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The Proper Inappropriate Use Of Tools

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#61 Denice


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Posted 23 October 2012 - 04:44 PM

I have gotten a lot of great ideas such as packing tape to smooth rims, embossed glass plates and plastic toilet brushes. I think I have most of the things people listed but I checked my studio to see what I have accumulated lately and I found a baster, magnifying stand, plastic spaghetti measurer and a rotary cutting mat for quilters that has a 1 inch grid on it. Past forum I told you I was testing out a triangle meat saw that was given to me. I was trying several different ideas when my son who is a chef happen to see it and asked to keep it.' Of course I gave it to him, oh well keeps the clutter down.

#62 weeble


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Posted 24 October 2012 - 02:57 AM

OOoo, good topic.

Lets see, favorite non-clay tools for the clay studio include
a pizza cutter for cutting slabs,
various chunks of old copper pipe, straws, coffee stirrers, and the center spindle off a spool of grocery store produce bags for cutting round holes in stuff,
drywall chunks for drying tiles,
a speed-square,
a well worn metal spoon for burnishing,
old plastic grocery bags (oh SOO many uses, from burnishing and propping pieces to slowing drying)
a rolling pin,
paint sticks for thickness rolling,
cookie cutters,
various cement and mortar texturing tools
half a million different thingamabobs and whatchamacallits for texturing
Maryjane Carlson

Whistling Fish Pottery

#63 Kohaku


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Posted 24 October 2012 - 09:45 AM

drywall chunks for drying tiles,

I love my drywall squares! (seasoning tiles, racks for greenware).

I use a little backpacker's cappuccino mixer for whipping up test glazes...
Not all who wander are lost

#64 Karen B

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Posted 25 October 2012 - 06:41 AM

I use those little round jar opener cloths to put under the more delicate pot rims when trimming to soften the contact with the wheel.

#65 JLowes


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Posted 25 October 2012 - 09:54 AM

I use those little round jar opener cloths to put under the more delicate pot rims when trimming to soften the contact with the wheel.

I use cut up pieces shelf liner, the nubby rubber kind, for the same thing. I even glued some to a bat I made using masonite for an impromptu trimming bat. I have another with thick foam, but some objects are too unstable on it, and this one fills in nicely. My only peeve is that you can't tap center on it, too grippy.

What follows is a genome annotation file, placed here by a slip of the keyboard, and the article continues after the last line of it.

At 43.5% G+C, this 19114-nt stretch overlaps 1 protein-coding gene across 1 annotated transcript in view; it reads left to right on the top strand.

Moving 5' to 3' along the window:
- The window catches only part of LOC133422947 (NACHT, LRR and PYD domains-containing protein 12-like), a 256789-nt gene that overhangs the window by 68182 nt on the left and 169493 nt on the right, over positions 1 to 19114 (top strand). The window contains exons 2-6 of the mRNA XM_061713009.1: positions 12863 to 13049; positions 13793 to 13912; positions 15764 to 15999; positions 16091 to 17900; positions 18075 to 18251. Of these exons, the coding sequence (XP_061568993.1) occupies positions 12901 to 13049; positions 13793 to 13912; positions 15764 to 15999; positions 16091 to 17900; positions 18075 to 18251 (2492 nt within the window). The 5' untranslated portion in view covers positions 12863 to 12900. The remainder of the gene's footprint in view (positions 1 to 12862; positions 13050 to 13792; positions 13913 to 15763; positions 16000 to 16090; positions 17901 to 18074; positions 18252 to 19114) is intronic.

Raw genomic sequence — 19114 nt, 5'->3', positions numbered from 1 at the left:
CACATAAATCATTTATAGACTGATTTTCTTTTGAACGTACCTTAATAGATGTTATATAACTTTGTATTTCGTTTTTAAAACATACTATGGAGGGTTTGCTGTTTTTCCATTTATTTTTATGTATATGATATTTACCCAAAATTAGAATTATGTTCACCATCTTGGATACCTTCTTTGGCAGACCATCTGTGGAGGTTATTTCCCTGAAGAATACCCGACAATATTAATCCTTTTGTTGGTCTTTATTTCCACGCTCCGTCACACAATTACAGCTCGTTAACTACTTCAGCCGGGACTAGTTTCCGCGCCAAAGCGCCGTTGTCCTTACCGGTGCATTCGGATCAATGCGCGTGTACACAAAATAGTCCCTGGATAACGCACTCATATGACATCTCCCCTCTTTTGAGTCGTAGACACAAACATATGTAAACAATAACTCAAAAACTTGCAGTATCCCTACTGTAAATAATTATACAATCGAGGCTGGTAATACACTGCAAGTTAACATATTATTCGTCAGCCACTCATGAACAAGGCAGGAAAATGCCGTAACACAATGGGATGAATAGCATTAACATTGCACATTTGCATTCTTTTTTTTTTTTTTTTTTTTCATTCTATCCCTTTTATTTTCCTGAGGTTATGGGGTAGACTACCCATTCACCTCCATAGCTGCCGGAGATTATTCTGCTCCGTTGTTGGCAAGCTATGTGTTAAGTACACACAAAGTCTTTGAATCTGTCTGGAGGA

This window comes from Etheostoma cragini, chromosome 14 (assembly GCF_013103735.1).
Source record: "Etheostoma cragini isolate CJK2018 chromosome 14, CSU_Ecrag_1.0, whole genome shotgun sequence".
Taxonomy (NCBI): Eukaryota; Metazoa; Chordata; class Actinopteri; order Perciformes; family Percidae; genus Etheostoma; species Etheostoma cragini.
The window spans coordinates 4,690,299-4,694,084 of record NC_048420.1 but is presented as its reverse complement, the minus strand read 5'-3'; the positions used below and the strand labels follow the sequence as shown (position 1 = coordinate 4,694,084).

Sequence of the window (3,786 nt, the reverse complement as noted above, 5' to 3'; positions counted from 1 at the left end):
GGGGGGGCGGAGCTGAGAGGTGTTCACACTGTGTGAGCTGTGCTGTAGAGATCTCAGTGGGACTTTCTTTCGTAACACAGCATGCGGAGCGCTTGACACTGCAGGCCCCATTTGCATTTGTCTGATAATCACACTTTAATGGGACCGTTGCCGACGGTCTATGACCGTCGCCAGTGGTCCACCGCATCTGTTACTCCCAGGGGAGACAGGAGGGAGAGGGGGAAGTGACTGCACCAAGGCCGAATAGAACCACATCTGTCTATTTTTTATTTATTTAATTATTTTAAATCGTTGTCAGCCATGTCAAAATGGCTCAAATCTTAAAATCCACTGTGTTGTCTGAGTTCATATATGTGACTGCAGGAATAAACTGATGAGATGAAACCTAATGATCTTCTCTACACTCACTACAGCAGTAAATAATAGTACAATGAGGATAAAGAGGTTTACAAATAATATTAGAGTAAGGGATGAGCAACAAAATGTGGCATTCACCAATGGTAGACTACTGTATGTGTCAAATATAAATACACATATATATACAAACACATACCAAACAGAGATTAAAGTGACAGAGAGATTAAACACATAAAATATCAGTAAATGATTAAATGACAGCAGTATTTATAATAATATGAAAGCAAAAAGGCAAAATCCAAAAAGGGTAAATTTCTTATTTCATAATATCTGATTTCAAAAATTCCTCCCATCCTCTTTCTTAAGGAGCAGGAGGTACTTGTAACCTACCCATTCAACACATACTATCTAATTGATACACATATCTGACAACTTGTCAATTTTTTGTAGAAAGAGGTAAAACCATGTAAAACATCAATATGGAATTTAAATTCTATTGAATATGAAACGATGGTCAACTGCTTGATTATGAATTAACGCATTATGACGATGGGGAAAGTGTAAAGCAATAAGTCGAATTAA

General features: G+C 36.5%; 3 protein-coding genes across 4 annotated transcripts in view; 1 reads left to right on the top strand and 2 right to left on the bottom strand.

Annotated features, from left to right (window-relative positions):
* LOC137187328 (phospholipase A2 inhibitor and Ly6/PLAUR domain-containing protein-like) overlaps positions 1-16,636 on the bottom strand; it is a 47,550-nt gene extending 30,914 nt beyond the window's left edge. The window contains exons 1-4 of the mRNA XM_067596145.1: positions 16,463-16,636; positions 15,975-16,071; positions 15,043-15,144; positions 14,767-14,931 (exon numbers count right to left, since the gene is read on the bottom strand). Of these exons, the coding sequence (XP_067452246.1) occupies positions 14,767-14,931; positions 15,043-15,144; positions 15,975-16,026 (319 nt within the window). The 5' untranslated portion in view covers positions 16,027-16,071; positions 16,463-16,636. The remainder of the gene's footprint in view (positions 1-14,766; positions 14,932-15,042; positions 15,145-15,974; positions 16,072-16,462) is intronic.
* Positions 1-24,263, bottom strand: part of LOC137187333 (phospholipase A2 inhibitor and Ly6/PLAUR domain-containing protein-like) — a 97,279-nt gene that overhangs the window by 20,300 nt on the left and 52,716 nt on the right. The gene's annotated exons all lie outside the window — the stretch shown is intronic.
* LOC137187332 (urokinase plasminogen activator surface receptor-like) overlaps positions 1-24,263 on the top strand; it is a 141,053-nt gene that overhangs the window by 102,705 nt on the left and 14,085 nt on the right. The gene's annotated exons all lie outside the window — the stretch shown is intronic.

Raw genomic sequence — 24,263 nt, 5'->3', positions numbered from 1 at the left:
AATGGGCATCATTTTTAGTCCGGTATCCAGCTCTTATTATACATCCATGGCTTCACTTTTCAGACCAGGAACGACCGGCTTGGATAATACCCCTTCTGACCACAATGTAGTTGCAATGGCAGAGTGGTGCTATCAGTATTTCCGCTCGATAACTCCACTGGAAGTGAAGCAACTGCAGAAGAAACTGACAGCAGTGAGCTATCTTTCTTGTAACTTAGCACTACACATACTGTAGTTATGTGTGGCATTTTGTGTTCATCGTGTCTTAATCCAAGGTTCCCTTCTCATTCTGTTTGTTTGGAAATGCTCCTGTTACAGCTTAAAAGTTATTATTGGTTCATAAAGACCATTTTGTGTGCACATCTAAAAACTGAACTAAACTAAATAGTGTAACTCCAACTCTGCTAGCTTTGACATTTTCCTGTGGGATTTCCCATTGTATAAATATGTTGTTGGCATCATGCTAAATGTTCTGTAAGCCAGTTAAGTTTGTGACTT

#66 Kohaku


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Posted 25 October 2012 - 06:46 PM

Wow- almost forgot one of my favorites... this guy...

Posted Image
Small size indoor greenhouse unit- 50 bucks at the local building supply shop... and perfect for a small size 'wet room'.
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#67 koreyej


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Posted 26 October 2012 - 08:11 PM

As I was glazing, I thought I would post this. I use a recessed lid from a rubbermaid tote for glazing plates or large pieces that can't be dipped. On these little plates, I wanted one color on the back and one on the front. When I'm done with a color, I just tip up the tray and dump the excess in the bucket. Hose it off, easy peasy!

And the slats are bamboo garden stakes, much cheaper than dowels. You can buy 50 of them for a couple bucks.

Korey Averill
ka Studios Pottery


#68 Benzine


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Posted 28 October 2012 - 07:13 PM

For a medium sized amount of glaze, I've used a couple empty 64 oz Criso bottles. They come with a screw on lid, for pouring out small amounts for brushing, and the top is designed for that any residue in that lid, flows back into the container, when you screw it back on.
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#69 Pres


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Posted 30 October 2012 - 10:39 PM

I use 4' lengths of copper tubing for hole punches and wood dowels just a little smaller to clean out the unwanted clay, under the bed Plastic boxes make great wet boxes for holding or conditioning my slabs. Use puppy pads sprayed with water and turned plastic side up to help hold moisture. Also use up those pesky plastic bags after cutting off handles and opening up sides for seperators when stacking more than one type of clay. Always fold so the printed side is turned to the inside that way no unwanted marking. Plastic bags work nice when cut and twisted to make soft support for the edges of my leaf trays. Looks like the imagination is the only limit to what we come up with. Sure appreciate all the other responses that broadened out my view of what can be repurposed.

Hobby stores usually carry brass and copper tubing in square, round and oval sections. These work well for the traditional hole punches and the unusual shaped piercing punches.

Oh and don't forget cookie cutters and miniature cookie cutters for repetitive curves on rims or for piercing shapes.
Simply retired teacher, not dead, living the dream. on and on and. . . . on. . . . http://picworkspottery.blogspot.com/

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